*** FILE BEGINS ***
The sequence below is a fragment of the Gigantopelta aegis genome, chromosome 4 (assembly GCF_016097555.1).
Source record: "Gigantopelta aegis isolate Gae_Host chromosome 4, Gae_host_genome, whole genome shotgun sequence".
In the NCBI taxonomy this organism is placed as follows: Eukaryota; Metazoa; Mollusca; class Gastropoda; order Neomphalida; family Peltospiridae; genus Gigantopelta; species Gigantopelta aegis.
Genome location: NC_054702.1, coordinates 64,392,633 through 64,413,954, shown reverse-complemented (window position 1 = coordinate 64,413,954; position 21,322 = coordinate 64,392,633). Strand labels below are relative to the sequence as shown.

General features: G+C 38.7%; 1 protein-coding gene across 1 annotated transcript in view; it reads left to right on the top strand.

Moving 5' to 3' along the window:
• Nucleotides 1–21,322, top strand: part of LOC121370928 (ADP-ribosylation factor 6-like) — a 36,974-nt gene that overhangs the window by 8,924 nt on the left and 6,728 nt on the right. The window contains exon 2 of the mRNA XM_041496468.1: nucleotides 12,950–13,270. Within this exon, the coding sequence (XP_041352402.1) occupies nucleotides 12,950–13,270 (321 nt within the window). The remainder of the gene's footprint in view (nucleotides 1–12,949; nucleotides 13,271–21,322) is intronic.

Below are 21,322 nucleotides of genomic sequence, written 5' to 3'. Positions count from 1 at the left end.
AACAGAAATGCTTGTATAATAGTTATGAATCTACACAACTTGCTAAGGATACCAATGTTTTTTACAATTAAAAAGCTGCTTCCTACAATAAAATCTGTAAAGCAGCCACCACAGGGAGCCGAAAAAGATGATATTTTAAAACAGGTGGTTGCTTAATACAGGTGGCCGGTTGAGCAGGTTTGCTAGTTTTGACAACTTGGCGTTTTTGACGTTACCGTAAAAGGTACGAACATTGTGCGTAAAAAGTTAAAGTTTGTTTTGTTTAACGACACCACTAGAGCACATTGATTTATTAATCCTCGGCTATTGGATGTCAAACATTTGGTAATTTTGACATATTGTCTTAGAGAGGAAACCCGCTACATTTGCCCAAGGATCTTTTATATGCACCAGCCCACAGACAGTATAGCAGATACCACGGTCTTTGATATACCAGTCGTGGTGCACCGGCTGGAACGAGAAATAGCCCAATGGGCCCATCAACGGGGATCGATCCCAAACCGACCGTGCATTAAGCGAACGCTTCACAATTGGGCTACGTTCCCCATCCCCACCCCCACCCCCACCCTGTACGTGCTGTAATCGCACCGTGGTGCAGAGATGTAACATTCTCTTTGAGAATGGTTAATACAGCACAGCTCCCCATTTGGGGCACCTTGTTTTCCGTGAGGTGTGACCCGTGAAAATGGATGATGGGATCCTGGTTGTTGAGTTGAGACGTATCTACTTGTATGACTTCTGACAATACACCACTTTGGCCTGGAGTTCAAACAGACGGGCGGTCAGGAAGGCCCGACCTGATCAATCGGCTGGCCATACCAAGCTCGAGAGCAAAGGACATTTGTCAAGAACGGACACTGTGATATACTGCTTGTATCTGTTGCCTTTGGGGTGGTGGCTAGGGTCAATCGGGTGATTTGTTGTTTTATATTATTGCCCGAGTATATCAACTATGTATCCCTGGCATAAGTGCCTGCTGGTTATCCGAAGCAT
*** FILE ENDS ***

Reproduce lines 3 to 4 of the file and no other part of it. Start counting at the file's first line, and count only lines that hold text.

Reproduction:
In the NCBI taxonomy this organism is placed as follows: Eukaryota; Metazoa; Mollusca; class Gastropoda; order Neomphalida; family Peltospiridae; genus Gigantopelta; species Gigantopelta aegis.
Genome location: NC_054702.1, coordinates 64,392,633 through 64,413,954, shown reverse-complemented (window position 1 = coordinate 64,413,954; position 21,322 = coordinate 64,392,633). Strand labels below are relative to the sequence as shown.